From 2013, the Foundation formed a strategic alliance and a platform for “transmission and education” by enlisting NPOs, enterprises, and individuals. All circles of society are encouraged to serve as “sponsors” for the Foundation’s programs which aim to pass down traditional indigenous music, dance, rituals, and cultural values. Furthermore, the Foundation encourages and supports tribal communities in their efforts to develop bespoke education initiatives with an equal emphasis on “culture,” “education,” “people” and “ethnicity.” Extended learning activities ensure ongoing cultivation and development of new talents, as well as continuing and disseminating the heritage of ethnic art and culture. The aim is to increase the development of knowledge and skills and elevate competitiveness. As of 2019, approximately 21,333 children of 10 different tribes have received long-term support and services. The Foundation supports 39 folk song, dance, workmanship, creativity, and fitness troupes, generating astonishing results in the fields of “traditional culture and art, education, and ethnic sustainability” (the program was therefore named “Exclamation Mark”).
In 2019, 1,637 individuals participated in the cultural transmission program, more than 165 teachers participated in the cultural transmission program, and the number of hours of cultural transmission program reached 8,347 hours including a total of 412 folk songs and 35 dance numbers, and a total amount of NT$ 8,690,756 was raised.
TECO and corporate partners have continued to promote the project of “Exclamation mark” for 18 years, and the “Exclamation Musical Dance" held annually has become the brand for the indigenous folk songs and symphony fusion presentation. The grand show organized once per year has attracted more than 2,000 audience to participate in the show, such that the social awareness and power cohesion is achieved and the learning energy of students is also created. The outcome of “Exclamation Mark” comes from the implementation of “cultural transmission education” , and the cultural transmission education is able to facilitate the group’s self-recognition and self-assurance, and it is also the main “drive” for the participation support from parents and seniors. In addition, the key to cultural transmission education is to have the leading, accompanying and guiding teachers to achieve continuous improvement and growth in various aspects of professionality, mission and passion etc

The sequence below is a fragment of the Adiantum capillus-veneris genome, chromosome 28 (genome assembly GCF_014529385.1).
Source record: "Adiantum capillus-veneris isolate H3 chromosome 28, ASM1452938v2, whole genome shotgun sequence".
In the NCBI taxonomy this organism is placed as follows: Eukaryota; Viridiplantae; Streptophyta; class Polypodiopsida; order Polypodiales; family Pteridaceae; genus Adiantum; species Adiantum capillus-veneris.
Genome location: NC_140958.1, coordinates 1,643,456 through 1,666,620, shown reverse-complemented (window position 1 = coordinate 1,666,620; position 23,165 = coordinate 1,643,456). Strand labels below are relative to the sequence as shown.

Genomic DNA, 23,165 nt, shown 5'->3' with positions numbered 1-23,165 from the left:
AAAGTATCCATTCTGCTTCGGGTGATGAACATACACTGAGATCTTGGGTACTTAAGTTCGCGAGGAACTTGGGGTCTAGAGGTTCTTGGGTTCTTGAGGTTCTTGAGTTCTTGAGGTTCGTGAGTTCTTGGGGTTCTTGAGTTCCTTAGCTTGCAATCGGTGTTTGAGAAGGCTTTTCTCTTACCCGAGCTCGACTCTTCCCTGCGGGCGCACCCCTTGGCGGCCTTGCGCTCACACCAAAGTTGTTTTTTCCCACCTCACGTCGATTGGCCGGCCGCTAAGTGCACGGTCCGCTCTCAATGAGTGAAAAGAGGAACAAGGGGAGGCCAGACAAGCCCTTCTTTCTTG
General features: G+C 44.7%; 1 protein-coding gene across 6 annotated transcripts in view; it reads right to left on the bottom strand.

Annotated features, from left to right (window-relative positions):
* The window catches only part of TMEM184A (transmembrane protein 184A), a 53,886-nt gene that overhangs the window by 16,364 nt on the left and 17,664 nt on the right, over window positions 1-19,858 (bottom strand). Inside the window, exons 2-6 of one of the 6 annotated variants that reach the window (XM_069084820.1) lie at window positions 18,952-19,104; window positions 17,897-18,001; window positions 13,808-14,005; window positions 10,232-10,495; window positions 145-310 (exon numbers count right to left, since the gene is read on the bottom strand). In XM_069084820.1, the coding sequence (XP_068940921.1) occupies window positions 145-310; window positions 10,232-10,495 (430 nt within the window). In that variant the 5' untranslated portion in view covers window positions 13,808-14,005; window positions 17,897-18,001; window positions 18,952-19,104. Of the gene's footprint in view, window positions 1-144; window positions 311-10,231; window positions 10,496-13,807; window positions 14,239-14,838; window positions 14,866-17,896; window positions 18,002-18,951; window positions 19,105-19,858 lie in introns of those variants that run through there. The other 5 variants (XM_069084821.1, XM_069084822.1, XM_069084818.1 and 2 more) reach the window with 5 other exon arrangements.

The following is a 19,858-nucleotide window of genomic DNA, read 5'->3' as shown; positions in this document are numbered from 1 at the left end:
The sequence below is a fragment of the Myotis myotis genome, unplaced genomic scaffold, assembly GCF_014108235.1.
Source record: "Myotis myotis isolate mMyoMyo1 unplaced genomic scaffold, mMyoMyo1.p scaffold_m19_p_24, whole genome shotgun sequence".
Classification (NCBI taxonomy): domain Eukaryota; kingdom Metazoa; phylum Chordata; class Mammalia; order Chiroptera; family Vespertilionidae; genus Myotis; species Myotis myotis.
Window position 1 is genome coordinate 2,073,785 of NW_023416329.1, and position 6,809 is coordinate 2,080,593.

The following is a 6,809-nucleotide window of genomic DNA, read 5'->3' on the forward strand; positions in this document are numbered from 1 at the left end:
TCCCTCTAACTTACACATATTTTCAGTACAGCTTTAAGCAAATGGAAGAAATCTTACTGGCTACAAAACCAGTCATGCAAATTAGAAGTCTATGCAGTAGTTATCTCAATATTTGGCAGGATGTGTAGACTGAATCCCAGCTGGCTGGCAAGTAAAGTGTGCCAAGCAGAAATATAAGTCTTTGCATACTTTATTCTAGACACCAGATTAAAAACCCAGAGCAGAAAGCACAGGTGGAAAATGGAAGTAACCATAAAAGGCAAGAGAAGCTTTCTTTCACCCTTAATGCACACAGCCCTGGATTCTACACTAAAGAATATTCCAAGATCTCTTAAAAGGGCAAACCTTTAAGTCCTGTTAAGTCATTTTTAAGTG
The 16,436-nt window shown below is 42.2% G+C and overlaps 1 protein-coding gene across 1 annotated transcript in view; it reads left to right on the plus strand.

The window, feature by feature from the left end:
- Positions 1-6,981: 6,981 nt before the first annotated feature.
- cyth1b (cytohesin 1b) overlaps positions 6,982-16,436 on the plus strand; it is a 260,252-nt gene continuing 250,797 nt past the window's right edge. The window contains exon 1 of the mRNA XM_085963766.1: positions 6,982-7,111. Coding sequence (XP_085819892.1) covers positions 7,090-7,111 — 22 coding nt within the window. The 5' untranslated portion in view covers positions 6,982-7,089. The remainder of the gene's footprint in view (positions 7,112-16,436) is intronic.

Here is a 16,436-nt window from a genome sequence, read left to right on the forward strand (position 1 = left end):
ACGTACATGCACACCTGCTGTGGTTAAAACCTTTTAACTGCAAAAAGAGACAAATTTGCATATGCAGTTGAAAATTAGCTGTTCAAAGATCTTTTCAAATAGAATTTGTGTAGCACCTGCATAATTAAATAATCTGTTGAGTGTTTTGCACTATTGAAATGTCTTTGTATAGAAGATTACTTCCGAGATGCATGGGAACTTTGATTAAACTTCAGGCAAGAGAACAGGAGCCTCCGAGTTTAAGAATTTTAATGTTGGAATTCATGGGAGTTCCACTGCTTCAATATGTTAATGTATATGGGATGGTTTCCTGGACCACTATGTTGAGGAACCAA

Contact window: CSR Task Force/Jay LC Huang, Special Assistant, email@example.com